Credit Karma Review
- Have you used their service?
- Is it REALLY free to get your credit score?
- Is Credit Karma safe?
- Is Credit Karma a scam?
I had all of those questions myself. So what follows is a Credit Karma review that hopefully answers these questions about the service and whether or not I’d recommend you use it.
Is Credit Karma Free?
Yes. This was a big question that I had going in. Most, if not all, other credit score services offer you a “free” credit score. You’ll notice that when you sign up for their service, they ask for your credit card. And then, a month later, you’ll unsuspectingly get charged. After going back to read the fine print, you’ll notice that free was really only free for the first month, and if you didn’t cancel your subscription, you’ll get a monthly charge. That’s why they asked for your credit card.
Not at Credit Karma. They don’t even ask for your credit card. There’s really no way to get screwed on unsuspecting charges with them.
How Does Credit Karma Make Money?
You’re probably wondering how Credit Karma makes money if they don’t charge you for their service. It’s a legit question to ask. From everything I’ve seen, they have almost an identical business model to Mint.com. If you’ve signed up for Mint’s service, you’ll periodically get Mint partner offers that could potentially save you money. It’s a form of advertising. Credit Karma has the exact same model – ad-based offers from partners.
You can elect whether or not you actually want to receive these offers right on the sign-up page under communication preferences. I appreciate the transparency and that I didn’t have to find some secret unsubscribe link hidden deep in the site somewhere.
Is Credit Karma a Scam?
I was wondering whether Credit Karma was a scam and whether or whether your privacy is truly protected. After researching and using them myself, I can tell you Credit Karma is definitely not a scam. I did a little research before signing up. Credit Karma is a TRUSTe Certified company, endorsed by 627 users as safe. They are also a BBB (Better Business Bureau) Accredited company.
I looked into Credit Karma’s BBB accreditation, and they have an ‘A’ rating, on a scale of A+ to F. Only 8 complaints have been filed in the companies 4-year history, and they were all resolved. If people have been screwed by the service or their information was stolen, you’d think there would be a red flag somewhere.
One of the big downfalls with Credit Karma is that you have to give them your social security number. It is a credit score, after all. You have to do this with all the credit bureaus, all other credit score sites out there, and any time you apply for credit. Credit Karma addresses this concern in their FAQ’s by stating:
In order to retrieve your first credit score, we must use your social security number. We only use your SSN for this first score retrieval, and we do not store it in our database. After this one-time use, we will not need your SSN again and it will not be stored on any of our systems.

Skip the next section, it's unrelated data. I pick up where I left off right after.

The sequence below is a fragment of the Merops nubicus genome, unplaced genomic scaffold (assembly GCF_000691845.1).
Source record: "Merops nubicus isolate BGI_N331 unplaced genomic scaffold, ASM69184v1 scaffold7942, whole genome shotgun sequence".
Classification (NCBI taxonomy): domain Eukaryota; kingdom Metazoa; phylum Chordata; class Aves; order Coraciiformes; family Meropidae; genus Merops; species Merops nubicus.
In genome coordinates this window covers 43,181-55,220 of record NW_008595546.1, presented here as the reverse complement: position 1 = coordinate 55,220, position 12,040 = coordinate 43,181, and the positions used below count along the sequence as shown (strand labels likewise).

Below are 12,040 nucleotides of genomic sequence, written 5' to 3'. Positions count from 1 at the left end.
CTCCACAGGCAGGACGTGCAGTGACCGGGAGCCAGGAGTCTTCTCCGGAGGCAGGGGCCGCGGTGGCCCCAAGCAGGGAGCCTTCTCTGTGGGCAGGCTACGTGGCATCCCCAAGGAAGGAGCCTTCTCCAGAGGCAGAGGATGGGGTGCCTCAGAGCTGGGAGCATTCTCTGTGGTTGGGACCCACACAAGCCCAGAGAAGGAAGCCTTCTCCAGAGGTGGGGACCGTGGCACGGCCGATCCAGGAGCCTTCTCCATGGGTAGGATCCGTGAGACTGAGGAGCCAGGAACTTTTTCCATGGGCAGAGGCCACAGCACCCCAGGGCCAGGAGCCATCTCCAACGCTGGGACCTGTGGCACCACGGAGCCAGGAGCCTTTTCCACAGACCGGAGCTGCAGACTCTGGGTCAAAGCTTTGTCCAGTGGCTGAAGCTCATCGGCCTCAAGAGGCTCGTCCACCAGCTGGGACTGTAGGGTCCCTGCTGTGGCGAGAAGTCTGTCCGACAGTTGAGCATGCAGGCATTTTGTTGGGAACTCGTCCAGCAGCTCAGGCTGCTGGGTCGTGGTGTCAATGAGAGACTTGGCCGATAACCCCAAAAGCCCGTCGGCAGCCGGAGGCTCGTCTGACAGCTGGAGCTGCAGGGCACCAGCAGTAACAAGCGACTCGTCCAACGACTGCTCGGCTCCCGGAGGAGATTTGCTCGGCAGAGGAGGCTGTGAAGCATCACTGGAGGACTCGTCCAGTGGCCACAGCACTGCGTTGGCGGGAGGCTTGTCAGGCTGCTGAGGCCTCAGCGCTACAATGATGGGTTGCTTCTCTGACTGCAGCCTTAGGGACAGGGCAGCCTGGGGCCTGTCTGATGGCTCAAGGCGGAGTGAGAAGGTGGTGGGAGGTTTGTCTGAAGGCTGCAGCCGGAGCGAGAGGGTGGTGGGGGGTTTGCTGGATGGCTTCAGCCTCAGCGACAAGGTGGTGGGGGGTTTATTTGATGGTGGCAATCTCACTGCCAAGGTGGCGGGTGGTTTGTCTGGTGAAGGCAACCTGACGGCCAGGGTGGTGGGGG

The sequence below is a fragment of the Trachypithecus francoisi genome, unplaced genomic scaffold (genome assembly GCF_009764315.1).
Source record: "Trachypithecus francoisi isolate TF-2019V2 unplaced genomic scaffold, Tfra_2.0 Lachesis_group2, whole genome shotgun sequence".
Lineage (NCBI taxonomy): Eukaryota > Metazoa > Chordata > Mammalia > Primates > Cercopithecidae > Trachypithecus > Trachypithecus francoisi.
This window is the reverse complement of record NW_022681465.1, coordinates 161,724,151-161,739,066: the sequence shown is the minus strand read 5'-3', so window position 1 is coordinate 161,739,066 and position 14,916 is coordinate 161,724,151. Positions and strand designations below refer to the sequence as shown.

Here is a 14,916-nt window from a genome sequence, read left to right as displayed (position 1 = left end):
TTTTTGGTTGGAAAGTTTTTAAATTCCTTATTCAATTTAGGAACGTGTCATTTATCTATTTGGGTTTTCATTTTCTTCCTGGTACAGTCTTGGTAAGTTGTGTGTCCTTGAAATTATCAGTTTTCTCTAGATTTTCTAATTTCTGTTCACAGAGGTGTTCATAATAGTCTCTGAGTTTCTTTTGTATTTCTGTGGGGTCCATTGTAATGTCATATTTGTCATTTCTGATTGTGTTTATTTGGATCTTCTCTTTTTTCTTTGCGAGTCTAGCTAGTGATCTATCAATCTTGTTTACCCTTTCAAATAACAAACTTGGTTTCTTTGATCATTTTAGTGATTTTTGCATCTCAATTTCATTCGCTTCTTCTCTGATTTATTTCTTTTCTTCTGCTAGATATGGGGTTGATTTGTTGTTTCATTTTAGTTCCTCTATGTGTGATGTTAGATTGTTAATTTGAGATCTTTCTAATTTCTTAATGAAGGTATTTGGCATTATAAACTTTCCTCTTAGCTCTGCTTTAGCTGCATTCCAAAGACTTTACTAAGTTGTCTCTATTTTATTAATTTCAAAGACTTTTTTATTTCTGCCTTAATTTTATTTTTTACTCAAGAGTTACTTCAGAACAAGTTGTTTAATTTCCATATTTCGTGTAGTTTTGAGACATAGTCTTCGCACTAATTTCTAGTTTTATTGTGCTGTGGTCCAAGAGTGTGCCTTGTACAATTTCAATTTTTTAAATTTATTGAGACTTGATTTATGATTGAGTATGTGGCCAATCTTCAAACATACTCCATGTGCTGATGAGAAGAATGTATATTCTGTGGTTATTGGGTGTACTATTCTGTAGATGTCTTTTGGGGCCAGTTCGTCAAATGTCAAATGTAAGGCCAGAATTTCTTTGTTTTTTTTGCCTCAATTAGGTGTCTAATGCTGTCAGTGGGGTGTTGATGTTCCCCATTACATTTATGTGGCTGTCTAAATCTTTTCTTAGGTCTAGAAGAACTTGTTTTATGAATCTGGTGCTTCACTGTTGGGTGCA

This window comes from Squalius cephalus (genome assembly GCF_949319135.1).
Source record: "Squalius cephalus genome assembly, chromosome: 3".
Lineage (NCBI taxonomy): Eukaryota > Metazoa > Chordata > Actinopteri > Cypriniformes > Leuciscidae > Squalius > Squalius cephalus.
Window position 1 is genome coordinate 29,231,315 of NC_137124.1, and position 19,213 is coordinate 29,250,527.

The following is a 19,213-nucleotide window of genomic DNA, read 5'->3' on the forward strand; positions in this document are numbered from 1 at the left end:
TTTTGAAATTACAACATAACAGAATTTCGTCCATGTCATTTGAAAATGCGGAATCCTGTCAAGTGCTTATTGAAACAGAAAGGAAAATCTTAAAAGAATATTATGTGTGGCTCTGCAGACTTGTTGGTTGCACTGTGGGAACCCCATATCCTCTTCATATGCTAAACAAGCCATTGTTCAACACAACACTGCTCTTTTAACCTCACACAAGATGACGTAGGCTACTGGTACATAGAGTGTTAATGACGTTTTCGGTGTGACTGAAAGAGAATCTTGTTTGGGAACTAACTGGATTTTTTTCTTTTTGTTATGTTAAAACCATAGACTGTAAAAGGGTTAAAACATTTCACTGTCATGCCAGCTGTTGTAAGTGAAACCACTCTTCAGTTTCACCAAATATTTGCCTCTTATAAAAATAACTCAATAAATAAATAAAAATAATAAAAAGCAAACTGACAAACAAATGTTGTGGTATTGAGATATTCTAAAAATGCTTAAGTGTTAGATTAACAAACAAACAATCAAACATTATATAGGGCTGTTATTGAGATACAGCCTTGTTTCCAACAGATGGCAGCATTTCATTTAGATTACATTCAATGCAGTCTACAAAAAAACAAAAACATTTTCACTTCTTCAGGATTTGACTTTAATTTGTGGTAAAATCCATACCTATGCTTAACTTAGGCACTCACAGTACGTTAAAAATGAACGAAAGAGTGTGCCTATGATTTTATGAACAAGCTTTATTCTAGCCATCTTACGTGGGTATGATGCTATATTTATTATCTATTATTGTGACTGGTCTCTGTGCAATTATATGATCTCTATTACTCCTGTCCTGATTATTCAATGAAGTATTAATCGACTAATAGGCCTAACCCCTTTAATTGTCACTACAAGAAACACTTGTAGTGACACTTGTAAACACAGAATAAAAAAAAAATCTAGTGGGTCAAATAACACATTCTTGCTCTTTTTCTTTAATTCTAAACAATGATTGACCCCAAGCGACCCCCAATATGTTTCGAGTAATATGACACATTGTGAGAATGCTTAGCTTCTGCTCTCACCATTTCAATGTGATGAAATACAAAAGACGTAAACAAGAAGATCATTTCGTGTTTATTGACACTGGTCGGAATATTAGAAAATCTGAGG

That’s what I wanted to hear, but I don’t know how they continually update your credit score if they don’t have your SS#. I’d invite them to elaborate on that point.
What do you Get from Credit Karma?
Here’s a rundown of all the free stuff you get in your Credit Karma account:
TransUnion credit score: It is continuously updated so you can see how it changes as you make a change that will impact your credit score. And it charts out over time, as seen in my screen shot above. You can also see how that score compares nationally, and you get an overall grade.
TransUnion auto insurance score: Many insurers are now factoring in an auto insurance score, which is based on your credit history. This lets you know how you stack up against others.
TransUnion home insurance score: similar to your auto insurance score, but used for home insurance.
Your VantageScore: This is a cumulative, consistent score across all three credit bureaus.
Credit Report Card: This is definitely a nice feature. You get to see a grade on each of the factors that go into making up your credit report: utilization rate, payment history, age of accounts, total accounts, etc. Good stuff to know if you are looking to improve your credit score.
Credit Score Simulator: This is probably the most useful feature on Credit Karma. You get to simulate how taking certain actions (i.e. closing a credit card, opening a new one, increasing your credit line, etc.) would likely impact your score. I was surprised to see how little of an impact opening or closing a credit card account would have. Definitely good to know.
Final Thoughts on Credit Karma
The only downside that I’ve found with Credit Karma is that there are a lot of offers in the interface when you log in to your account. It’s a minor annoyance, but this is how Credit Karma makes money, so I’ll take that trade-off vs. having to pay for the service.
All-in-all, it is a super useful service that I feel really good about. You’re basically getting for free what many other services are charging $10 or more per month for. And having used TransUnion’s credit score reporting service in the past, the nice graphical interfaces, report card, and Simulator tool make Credit Karma much more useful. I highly recommended their service.
Update: Credit Karma has now even started offering free credit monitoring in addition to their other free services.
In addition to your free credit score from Credit Karma, make sure you head over to annualcreditreport.com to get your 3 free credit reports annually. This is the official government-mandated site. The two combined should be all you ever need to monitor your credit – and they are both free.
Have you used Credit Karma? What’s your take?